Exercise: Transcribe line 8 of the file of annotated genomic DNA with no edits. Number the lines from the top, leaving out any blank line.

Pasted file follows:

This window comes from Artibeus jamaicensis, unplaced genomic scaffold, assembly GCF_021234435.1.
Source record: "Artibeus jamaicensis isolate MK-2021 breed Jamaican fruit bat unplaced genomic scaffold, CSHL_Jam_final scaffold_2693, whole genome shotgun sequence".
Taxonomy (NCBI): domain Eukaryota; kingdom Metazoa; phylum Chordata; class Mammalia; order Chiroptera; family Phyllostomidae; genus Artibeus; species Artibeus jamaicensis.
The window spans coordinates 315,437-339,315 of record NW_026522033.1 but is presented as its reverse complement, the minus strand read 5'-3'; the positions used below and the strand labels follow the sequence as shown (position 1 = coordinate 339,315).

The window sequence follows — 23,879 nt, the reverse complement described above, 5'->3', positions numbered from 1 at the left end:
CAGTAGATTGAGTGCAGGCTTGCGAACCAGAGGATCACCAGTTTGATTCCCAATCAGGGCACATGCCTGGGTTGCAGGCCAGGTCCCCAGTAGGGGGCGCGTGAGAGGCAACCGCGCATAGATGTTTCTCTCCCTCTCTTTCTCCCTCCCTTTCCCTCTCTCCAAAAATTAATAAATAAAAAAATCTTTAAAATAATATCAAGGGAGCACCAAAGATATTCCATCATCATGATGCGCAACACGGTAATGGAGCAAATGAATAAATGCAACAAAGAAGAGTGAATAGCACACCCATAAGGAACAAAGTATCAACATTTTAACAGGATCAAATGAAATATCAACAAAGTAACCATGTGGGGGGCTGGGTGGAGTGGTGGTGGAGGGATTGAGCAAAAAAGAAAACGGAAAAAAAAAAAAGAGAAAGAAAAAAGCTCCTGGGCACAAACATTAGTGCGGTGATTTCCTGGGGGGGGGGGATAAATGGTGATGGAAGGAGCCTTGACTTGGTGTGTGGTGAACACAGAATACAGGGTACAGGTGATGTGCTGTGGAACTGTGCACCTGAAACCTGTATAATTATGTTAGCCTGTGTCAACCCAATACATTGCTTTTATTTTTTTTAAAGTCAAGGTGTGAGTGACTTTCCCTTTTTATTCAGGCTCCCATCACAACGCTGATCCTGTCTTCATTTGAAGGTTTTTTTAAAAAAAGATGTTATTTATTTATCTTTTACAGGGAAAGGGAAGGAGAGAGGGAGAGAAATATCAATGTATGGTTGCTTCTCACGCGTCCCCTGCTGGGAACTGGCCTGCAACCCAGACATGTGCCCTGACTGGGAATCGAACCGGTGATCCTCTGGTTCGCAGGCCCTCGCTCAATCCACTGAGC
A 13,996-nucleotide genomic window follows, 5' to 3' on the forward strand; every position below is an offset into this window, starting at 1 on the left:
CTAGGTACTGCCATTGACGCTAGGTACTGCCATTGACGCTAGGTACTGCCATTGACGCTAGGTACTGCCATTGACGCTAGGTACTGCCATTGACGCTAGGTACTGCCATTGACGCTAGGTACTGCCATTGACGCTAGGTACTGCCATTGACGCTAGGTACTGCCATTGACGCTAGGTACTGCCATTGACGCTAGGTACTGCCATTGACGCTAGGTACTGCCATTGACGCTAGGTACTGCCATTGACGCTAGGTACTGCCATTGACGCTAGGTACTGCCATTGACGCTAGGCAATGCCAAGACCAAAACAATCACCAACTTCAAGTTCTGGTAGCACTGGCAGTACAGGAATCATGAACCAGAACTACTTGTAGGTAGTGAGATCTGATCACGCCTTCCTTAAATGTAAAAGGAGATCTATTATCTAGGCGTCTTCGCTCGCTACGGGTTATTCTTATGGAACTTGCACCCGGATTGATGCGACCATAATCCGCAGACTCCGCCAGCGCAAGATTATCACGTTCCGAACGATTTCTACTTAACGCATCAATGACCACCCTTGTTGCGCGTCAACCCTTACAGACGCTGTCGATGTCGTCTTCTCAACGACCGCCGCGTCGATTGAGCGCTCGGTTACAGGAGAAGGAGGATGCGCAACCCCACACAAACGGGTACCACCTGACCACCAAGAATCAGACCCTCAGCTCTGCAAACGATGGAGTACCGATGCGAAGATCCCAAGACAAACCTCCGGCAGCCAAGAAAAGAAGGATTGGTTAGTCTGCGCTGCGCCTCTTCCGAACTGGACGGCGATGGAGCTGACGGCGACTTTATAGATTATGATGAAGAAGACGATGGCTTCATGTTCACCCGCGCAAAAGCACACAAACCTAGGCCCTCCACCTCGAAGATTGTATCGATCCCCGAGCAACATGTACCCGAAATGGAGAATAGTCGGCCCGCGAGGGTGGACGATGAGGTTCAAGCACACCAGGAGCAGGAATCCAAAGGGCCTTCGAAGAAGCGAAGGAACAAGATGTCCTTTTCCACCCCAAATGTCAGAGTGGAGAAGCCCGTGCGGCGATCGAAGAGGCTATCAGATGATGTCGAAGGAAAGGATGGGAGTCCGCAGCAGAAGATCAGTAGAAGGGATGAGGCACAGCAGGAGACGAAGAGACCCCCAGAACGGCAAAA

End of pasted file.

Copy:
CTAGGTACTGCCATTGACGCTAGGTACTGCCATTGACGCTAGGTACTGCCATTGACGCTAGGTACTGCCATTGACGCTAGGTACTGCCATTGACGCTAGGTACTGCCATTGACGCTAGGTACTGCCATTGACGCTAGGTACTGCCATTGACGCTAGGTACTGCCATTGACGCTAGGTACTGCCATTGACGCTAGGTACTGCCATTGACGCTAGGTACTGCCATTGACGCTAGGTACTGCCATTGACGCTAGGTACTGCCATTGACGCTAGGTACTGCCATTGACGCTAGGCAATGCCAAGACCAAAACAATCACCAACTTCAAGTTCTGGTAGCACTGGCAGTACAGGAATCATGAACCAGAACTACTTGTAGGTAGTGAGATCTGATCACGCCTTCCTTAAATGTAAAAGGAGATCTATTATCTAGGCGTCTTCGCTCGCTACGGGTTATTCTTATGGAACTTGCACCCGGATTGATGCGACCATAATCCGCAGACTCCGCCAGCGCAAGATTATCACGTTCCGAACGATTTCTACTTAACGCATCAATGACCACCCTTGTTGCGCGTCAACCCTTACAGACGCTGTCGATGTCGTCTTCTCAACGACCGCCGCGTCGATTGAGCGCTCGGTTACAGGAGAAGGAGGATGCGCAACCCCACACAAACGGGTACCACCTGACCACCAAGAATCAGACCCTCAGCTCTGCAAACGATGGAGTACCGATGCGAAGATCCCAAGACAAACCTCCGGCAGCCAAGAAAAGAAGGATTGGTTAGTCTGCGCTGCGCCTCTTCCGAACTGGACGGCGATGGAGCTGACGGCGACTTTATAGATTATGATGAAGAAGACGATGGCTTCATGTTCACCCGCGCAAAAGCACACAAACCTAGGCCCTCCACCTCGAAGATTGTATCGATCCCCGAGCAACATGTACCCGAAATGGAGAATAGTCGGCCCGCGAGGGTGGACGATGAGGTTCAAGCACACCAGGAGCAGGAATCCAAAGGGCCTTCGAAGAAGCGAAGGAACAAGATGTCCTTTTCCACCCCAAATGTCAGAGTGGAGAAGCCCGTGCGGCGATCGAAGAGGCTATCAGATGATGTCGAAGGAAAGGATGGGAGTCCGCAGCAGAAGATCAGTAGAAGGGATGAGGCACAGCAGGAGACGAAGAGACCCCCAGAACGGCAAAA